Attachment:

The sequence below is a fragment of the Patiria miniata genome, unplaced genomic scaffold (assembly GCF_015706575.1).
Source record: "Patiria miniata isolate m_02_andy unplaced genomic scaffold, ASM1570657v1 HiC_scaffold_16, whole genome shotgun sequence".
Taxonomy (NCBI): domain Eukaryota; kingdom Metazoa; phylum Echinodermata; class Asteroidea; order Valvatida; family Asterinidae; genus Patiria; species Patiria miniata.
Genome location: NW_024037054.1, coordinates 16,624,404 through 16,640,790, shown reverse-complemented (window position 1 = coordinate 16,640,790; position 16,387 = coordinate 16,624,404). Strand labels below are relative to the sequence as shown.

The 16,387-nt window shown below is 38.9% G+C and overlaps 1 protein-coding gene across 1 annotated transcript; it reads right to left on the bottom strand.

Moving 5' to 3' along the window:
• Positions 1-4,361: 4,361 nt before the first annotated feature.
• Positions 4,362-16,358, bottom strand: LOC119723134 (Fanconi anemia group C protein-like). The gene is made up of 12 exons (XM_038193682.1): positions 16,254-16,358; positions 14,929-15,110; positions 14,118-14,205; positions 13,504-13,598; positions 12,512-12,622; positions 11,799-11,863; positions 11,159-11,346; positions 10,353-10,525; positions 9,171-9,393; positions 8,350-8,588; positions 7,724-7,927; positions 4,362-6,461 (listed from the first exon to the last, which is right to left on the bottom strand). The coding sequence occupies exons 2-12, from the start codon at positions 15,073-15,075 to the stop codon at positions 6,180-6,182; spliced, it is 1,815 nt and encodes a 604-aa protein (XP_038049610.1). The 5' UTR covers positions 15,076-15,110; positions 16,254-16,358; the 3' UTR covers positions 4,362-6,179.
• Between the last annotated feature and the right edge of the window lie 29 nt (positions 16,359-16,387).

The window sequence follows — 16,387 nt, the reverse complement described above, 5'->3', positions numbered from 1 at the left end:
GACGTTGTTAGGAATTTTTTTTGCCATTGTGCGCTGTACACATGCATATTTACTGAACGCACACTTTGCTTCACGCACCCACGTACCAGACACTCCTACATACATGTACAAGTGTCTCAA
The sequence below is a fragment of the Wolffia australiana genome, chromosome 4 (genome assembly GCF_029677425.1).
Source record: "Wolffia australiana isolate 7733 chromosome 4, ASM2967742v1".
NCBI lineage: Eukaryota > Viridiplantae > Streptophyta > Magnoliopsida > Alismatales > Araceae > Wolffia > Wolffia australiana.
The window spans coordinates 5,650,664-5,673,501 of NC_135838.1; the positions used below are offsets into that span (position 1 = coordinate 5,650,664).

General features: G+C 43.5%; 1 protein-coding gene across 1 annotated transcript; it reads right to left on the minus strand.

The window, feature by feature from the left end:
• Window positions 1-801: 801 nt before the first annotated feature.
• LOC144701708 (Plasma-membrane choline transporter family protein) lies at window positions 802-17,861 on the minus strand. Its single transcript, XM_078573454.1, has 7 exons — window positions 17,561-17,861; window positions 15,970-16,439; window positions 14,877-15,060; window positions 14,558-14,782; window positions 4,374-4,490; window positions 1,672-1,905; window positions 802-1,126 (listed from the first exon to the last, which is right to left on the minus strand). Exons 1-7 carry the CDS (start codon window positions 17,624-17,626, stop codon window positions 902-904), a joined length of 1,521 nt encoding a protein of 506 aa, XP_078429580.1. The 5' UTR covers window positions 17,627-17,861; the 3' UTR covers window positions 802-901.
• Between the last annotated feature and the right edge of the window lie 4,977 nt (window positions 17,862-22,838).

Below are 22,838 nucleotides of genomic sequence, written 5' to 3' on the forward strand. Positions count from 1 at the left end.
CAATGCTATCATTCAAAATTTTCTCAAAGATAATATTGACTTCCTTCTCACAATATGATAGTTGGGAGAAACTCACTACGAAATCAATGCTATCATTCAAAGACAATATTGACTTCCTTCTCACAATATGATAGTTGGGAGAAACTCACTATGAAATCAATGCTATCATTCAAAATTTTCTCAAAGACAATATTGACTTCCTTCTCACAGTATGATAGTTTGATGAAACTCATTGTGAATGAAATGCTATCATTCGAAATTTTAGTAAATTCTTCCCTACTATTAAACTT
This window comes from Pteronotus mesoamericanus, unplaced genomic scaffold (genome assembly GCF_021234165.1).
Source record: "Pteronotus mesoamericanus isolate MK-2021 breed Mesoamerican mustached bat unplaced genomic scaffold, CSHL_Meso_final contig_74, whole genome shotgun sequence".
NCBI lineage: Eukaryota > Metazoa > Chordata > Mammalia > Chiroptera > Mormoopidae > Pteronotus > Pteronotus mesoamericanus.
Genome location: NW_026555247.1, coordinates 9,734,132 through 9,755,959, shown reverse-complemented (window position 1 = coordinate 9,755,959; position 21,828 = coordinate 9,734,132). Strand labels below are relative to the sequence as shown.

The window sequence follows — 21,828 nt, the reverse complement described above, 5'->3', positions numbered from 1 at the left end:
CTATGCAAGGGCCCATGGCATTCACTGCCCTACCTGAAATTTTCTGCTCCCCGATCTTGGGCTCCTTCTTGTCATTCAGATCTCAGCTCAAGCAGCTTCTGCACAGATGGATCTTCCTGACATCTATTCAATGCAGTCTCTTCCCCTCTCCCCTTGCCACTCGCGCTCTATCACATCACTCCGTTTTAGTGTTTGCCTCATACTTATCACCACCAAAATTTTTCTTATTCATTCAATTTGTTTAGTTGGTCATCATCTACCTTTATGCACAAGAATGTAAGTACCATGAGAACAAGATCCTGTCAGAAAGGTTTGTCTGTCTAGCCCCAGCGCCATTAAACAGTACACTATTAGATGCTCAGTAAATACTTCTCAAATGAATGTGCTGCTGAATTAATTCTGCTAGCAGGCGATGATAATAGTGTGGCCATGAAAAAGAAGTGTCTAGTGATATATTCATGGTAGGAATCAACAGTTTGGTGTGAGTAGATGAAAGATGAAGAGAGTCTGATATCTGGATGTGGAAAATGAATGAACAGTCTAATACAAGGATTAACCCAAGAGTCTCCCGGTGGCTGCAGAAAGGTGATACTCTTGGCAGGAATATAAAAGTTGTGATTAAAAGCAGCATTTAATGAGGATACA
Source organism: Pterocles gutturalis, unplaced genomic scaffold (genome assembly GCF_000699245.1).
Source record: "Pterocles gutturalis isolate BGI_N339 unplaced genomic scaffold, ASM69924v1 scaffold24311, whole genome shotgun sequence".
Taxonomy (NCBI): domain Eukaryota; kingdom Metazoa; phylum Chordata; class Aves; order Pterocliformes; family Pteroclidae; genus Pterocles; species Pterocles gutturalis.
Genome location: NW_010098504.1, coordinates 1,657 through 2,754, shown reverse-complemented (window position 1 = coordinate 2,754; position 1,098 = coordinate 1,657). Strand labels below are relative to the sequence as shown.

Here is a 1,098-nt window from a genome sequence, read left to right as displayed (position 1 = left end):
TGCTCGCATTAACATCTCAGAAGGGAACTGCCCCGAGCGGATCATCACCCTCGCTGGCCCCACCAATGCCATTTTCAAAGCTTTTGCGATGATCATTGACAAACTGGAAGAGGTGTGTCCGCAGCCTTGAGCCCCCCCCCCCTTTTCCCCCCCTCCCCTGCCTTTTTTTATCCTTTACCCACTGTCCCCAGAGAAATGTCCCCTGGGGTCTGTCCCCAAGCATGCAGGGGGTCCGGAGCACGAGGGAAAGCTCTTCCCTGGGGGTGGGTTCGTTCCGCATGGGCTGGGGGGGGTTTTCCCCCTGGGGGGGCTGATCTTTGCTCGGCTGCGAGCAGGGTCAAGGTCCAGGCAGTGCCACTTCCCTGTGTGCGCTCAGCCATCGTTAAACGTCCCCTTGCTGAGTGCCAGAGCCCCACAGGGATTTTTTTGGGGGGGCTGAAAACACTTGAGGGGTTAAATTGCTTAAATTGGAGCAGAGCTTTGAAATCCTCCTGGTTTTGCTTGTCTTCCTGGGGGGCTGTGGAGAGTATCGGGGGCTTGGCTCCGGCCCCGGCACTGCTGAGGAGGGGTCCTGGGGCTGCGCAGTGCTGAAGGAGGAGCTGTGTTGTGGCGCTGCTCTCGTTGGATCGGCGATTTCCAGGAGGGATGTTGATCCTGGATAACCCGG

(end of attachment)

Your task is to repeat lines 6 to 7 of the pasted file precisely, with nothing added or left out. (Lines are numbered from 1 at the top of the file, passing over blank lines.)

Moving 5' to 3' along the window:
• Positions 1-4,361: 4,361 nt before the first annotated feature.